The city of Eureka has taken the unprecedented move to deed all 200 acres of land that it owns to members of the Wiyot tribe.
“It’s a really good example of resilience because Wiyot people never gave up the dream,” tribal administrator Michelle Vassel told The Guardian. “It’s a really good story about healing and about coming together of community.”
Transferring ownership of the largest island in Humboldt Bay back to the Wiyot provides an uplifting new chapter to a story marked by a tragic loss that occurred nearly 160 years ago.
On February 26, 1860, European immigrants invaded the island and killed anywhere between 188 and 250 members of the Wiyot Tribe — many of whom were women, children, and elders.
“The whites … fired upon and killed three men, who were asleep in a cabin at some little distance from where the women lay,” the New York Times reported in March of that year. “Then entering lodge after lodge, they dirked the sleeping, and with axes split open and crushed the skulls of the children and women.”
One of the assailants, the so-called “captain of the outlaws,” boasted of murdering 60 infants.
In the years since the Indian Island Massacre, the Wiyot have established the Wiyot Sacred Site Fund with the goal of fundraising enough money to re-purchase the land. For over a century, the Wiyot people have sought to prevent further destruction to their land and return to the island to perform their annual “world renewal ceremony,” a dance that lasts seven to ten days.
In 2001, the Tribe raised enough money from auctions, individuals donors, and selling fry bread, Indian tacos and T-shirts to purchase 1.5 acres of land on the historic village site of Tuluwat.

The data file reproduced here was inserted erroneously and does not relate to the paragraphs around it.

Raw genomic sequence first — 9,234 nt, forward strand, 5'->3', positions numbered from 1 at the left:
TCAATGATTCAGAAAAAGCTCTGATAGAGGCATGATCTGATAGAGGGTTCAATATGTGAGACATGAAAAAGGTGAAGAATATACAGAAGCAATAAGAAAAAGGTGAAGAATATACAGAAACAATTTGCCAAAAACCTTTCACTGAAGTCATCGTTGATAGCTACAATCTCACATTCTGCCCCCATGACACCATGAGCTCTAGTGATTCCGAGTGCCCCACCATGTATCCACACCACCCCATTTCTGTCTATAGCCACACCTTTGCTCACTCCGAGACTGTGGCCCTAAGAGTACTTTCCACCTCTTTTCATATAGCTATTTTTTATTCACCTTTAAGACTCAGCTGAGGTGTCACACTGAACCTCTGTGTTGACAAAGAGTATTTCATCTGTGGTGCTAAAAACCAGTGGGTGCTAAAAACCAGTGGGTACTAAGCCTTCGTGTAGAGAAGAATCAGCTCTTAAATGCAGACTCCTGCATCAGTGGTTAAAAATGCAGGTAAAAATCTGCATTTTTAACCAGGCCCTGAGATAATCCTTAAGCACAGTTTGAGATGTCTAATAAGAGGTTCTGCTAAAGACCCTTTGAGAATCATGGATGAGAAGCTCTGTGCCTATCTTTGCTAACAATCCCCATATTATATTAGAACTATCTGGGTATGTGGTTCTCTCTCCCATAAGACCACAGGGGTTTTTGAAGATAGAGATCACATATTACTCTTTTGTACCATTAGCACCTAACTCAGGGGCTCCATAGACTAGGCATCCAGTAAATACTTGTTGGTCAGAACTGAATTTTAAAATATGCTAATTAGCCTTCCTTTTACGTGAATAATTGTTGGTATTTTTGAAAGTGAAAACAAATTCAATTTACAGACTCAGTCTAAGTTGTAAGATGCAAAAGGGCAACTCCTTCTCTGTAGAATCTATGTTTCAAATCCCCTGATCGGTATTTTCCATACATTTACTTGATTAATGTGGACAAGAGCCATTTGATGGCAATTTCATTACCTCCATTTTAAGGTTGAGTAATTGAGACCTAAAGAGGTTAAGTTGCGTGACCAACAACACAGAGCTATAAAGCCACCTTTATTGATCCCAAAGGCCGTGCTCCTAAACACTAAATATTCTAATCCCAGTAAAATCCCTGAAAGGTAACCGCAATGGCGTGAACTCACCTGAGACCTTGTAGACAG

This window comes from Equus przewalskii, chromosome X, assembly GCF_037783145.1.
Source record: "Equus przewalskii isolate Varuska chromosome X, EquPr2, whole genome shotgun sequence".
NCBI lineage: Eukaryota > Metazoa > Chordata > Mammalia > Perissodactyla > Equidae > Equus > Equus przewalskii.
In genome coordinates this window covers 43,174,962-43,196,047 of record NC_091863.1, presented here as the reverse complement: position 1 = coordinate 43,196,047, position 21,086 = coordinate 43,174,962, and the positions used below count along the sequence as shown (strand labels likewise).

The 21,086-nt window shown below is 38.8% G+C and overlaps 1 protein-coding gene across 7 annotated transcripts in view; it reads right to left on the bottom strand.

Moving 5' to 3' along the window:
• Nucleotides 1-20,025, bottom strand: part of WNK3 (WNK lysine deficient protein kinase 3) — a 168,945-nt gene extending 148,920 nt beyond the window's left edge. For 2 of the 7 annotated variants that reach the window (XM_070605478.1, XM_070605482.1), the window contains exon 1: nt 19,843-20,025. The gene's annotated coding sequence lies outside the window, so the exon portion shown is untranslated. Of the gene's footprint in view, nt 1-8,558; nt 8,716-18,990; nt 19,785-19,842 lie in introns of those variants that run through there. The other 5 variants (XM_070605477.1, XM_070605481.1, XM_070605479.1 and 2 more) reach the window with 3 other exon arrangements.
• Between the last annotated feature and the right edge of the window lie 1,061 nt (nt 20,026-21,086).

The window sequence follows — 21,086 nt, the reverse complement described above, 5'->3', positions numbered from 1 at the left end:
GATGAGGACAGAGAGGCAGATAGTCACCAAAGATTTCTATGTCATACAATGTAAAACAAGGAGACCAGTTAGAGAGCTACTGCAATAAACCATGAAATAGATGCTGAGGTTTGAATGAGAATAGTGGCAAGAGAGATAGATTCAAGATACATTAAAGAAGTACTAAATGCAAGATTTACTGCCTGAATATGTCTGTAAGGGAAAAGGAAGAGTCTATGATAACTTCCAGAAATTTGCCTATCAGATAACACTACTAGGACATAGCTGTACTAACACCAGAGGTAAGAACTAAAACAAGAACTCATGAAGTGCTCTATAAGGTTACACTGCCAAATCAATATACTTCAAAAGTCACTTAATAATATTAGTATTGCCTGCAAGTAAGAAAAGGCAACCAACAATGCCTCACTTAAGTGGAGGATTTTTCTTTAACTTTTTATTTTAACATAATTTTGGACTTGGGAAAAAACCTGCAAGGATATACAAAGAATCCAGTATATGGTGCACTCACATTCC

The Eureka City Council made a resolution in 2006 to return 60 acres from the northeastern tip of Indian Island back to the Wiyot people, who have lived in the Humboldt Bay region for thousands of years.
The most recent transfer of land, which encompassed the historic village of Etpidolh, was free of charge.
“For our city, it’s the right thing to do, and that’s why we’re doing it,” Kim Bergel, a councilwoman, told the Guardian. “Certainly, it’s been far too long.”
About two dozen Wiyot tribal members performed a Brush Dance, a dance of healing, to commemorate the signing of the deed.
When Eureka Mayor Susan Seaman was asked how she felt about the repatriation of the land, she answered, simply, “Amazing.”
“As a resident when the vote was made, I was overjoyed and so proud of the leadership in my community,” Seaman told The Epoch Times. “To be a part of the actual ceremony was a humbling honor.
“The Wiyot massacre is a painful, shameful part of our history and it felt disingenuous to say, ‘We learned our lesson and we won’t do that again,’ while continuing to hold on to the sacred land where it happened,” she added. “Healing was the theme of the day and it was an appropriate one.”
From a legal perspective, the process of returning Indian Island required years of work behind the scenes that included a California Environmental Quality Act analysis, a Surplus Land Act process, consultation with the State Lands Commission, as well as Title and Property Description work.
“Obviously, each one of these is its own saga,” Autumn E. Luna, assistant city attorney for Eureka, told The Epoch Times. But, she noted, these steps provided a starting point.
In 2014, the former mayor of Eureka, Frank Jager, who is a grandfather to two Wiyot girls, issued a formal apology to the tribe on behalf of the city.
“Nothing we say or do can make up for what occurred on that night of infamy,” the statement read. “It will forever be a scar on our history. We can, however, with our present and future actions of support for the Wiyot work to remove the prejudice and bigotry that still exist in our society today.”
Mayor Seaman hopes this return of native land will inspire other communities to embrace unity over division.
“We do hope other communities consider this in their own regions,” Seaman said. “We are forging stronger bonds within our own community. I have to say – it feels pretty great.”